Tips from Nancy Clark
When Dieters Lose Weight: Acknowledging weight loss
"My wife has lost about 30 pounds. She looks GREAT!"
"My roommate has dropped 10 pounds. She's down to a size 4
and I'm so jealous...!"
"My brother is dieting by eating only one meal a day. He has
shed 20 pounds in three weeks ... he looks awesome!"
We all know someone who has lost weight and our knee-jerk response
is "WOW...Don't you look GREAT!" At diet workshops, the
leader and participants applaud the successful dieters who, upon
weighing in, register a lower weight on the scale. Advertisements
for weight loss programs idolize how much better you'll look when
you shed excess flab. High schools runners ogle over their friend's
loss of two pounds.
This praise is intended to be positive but you should be aware
it can sometimes backfire. The following story, told by an athlete
in recovery from anorexia, can perhaps teach you how to acknowledge
weight loss wisely. The story goes like this--
"When I was a student in medical school, I was very unhappy
and my life felt out of control. I followed my strong desire to
be able to control something , so I started to diet and exercise.
I got a bit carried away and within a year, I had to admit myself
into an eating disorders program. The surprisingly sad part is,
no one saw my unhappiness.
"Mind you, I was in medical school, surrounded by health professionals,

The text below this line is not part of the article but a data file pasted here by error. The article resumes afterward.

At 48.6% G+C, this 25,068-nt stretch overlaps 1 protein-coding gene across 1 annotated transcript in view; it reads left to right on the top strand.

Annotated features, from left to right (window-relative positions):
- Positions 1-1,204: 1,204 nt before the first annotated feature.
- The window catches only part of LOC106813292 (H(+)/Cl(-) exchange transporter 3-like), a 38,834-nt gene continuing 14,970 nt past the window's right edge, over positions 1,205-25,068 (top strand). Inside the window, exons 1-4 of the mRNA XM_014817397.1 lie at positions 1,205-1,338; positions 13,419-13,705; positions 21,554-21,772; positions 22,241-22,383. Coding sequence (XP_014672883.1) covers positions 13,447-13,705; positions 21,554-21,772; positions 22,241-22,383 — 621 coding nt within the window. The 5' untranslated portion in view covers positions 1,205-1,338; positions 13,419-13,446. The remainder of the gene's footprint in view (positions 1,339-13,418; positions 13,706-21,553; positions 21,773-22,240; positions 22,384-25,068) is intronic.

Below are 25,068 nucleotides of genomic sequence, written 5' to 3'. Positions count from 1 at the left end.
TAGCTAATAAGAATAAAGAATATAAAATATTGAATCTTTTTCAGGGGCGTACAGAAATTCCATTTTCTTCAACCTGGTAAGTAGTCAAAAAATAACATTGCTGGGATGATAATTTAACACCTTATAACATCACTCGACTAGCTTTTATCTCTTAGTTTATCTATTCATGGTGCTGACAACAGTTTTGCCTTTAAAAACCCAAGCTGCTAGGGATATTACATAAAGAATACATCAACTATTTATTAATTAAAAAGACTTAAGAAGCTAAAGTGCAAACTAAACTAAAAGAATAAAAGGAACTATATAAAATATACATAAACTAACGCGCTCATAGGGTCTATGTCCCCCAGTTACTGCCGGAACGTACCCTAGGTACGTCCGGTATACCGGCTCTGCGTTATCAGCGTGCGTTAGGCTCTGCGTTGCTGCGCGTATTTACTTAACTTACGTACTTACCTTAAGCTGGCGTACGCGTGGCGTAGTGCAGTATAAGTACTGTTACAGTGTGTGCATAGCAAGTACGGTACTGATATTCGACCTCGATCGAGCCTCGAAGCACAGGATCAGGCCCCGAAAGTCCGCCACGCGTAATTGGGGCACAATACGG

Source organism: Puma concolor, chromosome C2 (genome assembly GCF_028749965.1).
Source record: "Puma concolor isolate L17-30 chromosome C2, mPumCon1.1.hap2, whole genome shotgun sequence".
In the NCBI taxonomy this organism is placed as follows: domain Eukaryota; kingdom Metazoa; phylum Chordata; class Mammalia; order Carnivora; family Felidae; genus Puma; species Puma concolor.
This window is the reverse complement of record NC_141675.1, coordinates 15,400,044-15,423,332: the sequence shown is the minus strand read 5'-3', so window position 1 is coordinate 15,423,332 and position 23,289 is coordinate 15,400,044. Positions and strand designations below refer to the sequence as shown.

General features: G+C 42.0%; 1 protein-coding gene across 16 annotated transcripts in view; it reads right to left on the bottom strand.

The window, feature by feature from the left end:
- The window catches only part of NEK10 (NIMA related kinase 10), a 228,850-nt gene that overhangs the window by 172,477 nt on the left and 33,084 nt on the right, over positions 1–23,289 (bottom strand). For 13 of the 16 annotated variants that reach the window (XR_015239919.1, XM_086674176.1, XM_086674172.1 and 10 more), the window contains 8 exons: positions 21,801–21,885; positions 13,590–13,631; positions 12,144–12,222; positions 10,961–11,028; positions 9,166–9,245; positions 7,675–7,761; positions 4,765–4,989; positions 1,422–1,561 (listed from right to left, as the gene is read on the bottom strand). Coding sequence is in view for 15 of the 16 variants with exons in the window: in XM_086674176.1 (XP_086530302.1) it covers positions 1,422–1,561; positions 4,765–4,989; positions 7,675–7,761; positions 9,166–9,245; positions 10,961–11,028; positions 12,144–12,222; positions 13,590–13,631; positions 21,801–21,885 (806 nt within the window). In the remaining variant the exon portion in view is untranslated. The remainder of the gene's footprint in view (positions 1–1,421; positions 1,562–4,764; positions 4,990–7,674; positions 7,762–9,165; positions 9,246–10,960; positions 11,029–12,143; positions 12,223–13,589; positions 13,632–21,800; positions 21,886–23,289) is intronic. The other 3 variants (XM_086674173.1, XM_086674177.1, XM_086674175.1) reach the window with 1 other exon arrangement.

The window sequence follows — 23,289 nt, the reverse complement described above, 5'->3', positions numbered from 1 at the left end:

and I got nothing but praise the whole way down. Doctors, nurses,
friends and family alike would say to me--
"You've lost weight. Don't you look great...!"
"You are so dedicated with your exercise program. I feel like
I barely have time to sleep, but you manage to get up early enough
to run an hour every day. You're too good."
"You always eat such healthful food--salads, fruits, rice cakes.
I'm living on junk out of the vending machine, and you're preparing
your own healthy foods every day. You are just so dedicated when
it comes to eating well. I admire you."
The praise and compliments flowed endlessly--but no one saw this
woman's unhappiness. Twenty pounds later, and exhausted with compulsive,
relentless exercise, she ran out of energy and admitted herself
into a hospital program for people with eating disorders. She knew
her lifestyle was sick, but no once else had seemed to notice. No
one made the appropriate comment: "You are looking very thin...are
you OK?" or "I'm worried about you. You look so tired
and seem to have lost that sparkle in your eyes..."
Another similar episode took place in a health club. A 39 year
old man just trying to get back to his college "fighting weight"
started dieting and exercising to the extreme. He claimed he was
training for an Ironman triathlon. The truth was, he was abusing
exercise to lose weight. His thoughts about food and exercise consumed
99% of his day--to the point he did little but exercise, work, sleep,
and (try not to) eat. He also heard nothing but praise about his
"You look great...How much weight have you lost???!"
"You are so dedicated with your training program. How do you
find time to exercise for two hours every day? You are a better
man than I..."
"You are so good with your diet. I wish I had your discipline